The platform provides greater isolation for containers by running a dedicated kernel within each container as opposed to the standard container practice of sharing a kernel between multiple containers. This cuts off the ability for a hacker to migrate an attack on a single container through a kernel to other running containers.
This approach is similar to VMs and takes a swipe at one of the more pressing security issues faced by the container ecosystem.
“Security is a particularly challenging issue for production container deployments,” Gartner noted in a recent report. “The integrity of the shared host OS kernel is critical to the integrity and isolation of the containers that run on top of it. A hardened, patched, minimalist OS should be used as the host OS, and containers should be monitored on an ongoing basis for vulnerabilities and malware to ensure a trusted service delivery.”
Anne Bertucio, marketing manager at OpenStack, did note that there is a potential performance hit compared with traditional containers due to there being a kernel running in each container, but testing has shown the difference to be negligible.
“You are going from where there was nothing before to there now being something, so there will be a difference, but we have seen so far that the impact is small,” Bertucio explained.
The open source project formed late last year with a focus on tying together the security advantage of VMs and the speed and manageability of containers. The Kata container platform basically acts as a lighter-weight VM that can operate in a container environment.
The project is based on code from Intel’s Clear Containers and Hyper.sh’s runV technologies, and was initially managed through the OpenStack Foundation. Bertucio noted that while those two companies were central to the rapid pace of work with Kata, the project also tapped its extensive member list for help.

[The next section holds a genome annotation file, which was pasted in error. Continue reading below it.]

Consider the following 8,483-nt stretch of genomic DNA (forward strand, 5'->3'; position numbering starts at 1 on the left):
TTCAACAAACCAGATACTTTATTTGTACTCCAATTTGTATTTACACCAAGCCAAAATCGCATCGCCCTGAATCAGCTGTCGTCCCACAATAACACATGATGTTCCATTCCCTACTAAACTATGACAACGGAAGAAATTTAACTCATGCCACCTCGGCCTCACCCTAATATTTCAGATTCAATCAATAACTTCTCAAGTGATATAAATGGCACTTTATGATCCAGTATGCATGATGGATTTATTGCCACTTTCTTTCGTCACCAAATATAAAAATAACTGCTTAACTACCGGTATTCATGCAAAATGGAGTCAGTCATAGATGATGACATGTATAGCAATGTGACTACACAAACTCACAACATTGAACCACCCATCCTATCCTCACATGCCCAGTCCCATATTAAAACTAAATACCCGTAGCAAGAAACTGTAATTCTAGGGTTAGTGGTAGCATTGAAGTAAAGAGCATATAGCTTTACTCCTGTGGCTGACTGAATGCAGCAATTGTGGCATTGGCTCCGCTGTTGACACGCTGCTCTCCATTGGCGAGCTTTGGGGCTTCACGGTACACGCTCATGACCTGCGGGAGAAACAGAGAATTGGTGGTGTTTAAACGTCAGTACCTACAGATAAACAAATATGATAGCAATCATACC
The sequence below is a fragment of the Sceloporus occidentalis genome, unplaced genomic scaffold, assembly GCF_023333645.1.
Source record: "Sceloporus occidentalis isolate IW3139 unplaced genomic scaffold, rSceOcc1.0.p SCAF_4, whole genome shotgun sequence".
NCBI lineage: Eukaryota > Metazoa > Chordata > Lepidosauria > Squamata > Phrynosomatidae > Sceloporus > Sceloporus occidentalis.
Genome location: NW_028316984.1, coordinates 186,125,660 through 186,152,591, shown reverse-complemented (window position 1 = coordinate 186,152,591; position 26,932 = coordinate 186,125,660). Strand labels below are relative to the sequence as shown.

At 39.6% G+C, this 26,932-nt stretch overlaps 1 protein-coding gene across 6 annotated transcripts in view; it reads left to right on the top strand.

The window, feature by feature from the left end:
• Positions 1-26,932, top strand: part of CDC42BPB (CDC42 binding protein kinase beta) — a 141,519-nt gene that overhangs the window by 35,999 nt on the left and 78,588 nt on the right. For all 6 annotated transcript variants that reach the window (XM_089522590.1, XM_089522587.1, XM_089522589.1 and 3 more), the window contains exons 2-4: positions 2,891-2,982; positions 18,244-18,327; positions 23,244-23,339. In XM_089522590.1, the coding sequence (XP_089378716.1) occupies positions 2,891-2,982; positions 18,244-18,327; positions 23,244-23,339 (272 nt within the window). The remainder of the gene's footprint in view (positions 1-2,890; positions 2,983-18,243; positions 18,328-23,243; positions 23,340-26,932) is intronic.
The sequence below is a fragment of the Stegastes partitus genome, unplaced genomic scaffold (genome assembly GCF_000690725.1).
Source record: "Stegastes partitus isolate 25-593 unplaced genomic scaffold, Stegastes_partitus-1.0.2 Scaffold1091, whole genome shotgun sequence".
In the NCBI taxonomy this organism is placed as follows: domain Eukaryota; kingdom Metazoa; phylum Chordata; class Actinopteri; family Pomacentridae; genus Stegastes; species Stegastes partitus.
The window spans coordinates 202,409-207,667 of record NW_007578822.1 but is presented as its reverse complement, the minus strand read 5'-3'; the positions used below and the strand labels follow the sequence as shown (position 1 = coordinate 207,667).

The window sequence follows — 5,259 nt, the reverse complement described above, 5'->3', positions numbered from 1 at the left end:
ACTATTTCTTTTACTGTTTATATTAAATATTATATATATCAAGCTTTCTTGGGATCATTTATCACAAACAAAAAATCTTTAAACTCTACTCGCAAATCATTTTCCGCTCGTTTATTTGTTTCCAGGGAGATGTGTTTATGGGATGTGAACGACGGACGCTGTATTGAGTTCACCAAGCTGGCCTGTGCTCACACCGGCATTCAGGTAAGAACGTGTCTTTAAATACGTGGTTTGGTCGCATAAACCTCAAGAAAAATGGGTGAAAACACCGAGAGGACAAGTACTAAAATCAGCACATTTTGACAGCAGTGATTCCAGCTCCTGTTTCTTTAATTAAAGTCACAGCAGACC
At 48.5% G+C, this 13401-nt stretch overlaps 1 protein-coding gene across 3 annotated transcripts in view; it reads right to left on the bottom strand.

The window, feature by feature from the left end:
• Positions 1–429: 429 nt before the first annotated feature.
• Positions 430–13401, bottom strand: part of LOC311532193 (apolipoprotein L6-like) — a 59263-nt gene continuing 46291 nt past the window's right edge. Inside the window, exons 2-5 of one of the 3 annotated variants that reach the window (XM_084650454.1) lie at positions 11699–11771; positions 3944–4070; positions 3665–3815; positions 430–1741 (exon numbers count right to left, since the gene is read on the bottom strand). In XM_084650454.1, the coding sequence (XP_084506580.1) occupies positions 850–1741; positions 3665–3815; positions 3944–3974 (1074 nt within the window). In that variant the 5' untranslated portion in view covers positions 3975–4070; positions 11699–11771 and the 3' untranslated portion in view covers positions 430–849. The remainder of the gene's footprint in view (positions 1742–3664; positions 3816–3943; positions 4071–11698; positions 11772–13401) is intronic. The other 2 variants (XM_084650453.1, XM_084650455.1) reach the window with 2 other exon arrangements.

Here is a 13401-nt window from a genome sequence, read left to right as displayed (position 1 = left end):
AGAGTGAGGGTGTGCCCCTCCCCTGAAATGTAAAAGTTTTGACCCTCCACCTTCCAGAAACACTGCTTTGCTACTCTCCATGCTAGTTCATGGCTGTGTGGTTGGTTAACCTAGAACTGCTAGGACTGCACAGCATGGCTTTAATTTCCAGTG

“We had folks from Google, Microsoft, and Huawei involved and providing input on ways to develop this into an open environment,” Bertucio said.
Other companies involved in the project include Canonical, ARM, Dell EMC, China Mobile, and Mirantis.
More Than Security
While security is an important distinction for Kata compared to traditional container platforms, it also integrates with many aspects of the container community. This includes being compliant with the Open Container Initiative (OCI), working with Kubernetes as an orchestrator through the container runtime interface (CRI), and also with Docker through CRI-compatible APIs.
“Security is a huge part of Kata, but it’s also important in how it works with other container platforms,” Bertucio said.
With 1.0 now released, Bertucio said the project will look to integrate increased portability across different platforms. “That’s something that we have been hearing from our partners, especially those with legacy platforms that they want to move into this environment,” she said.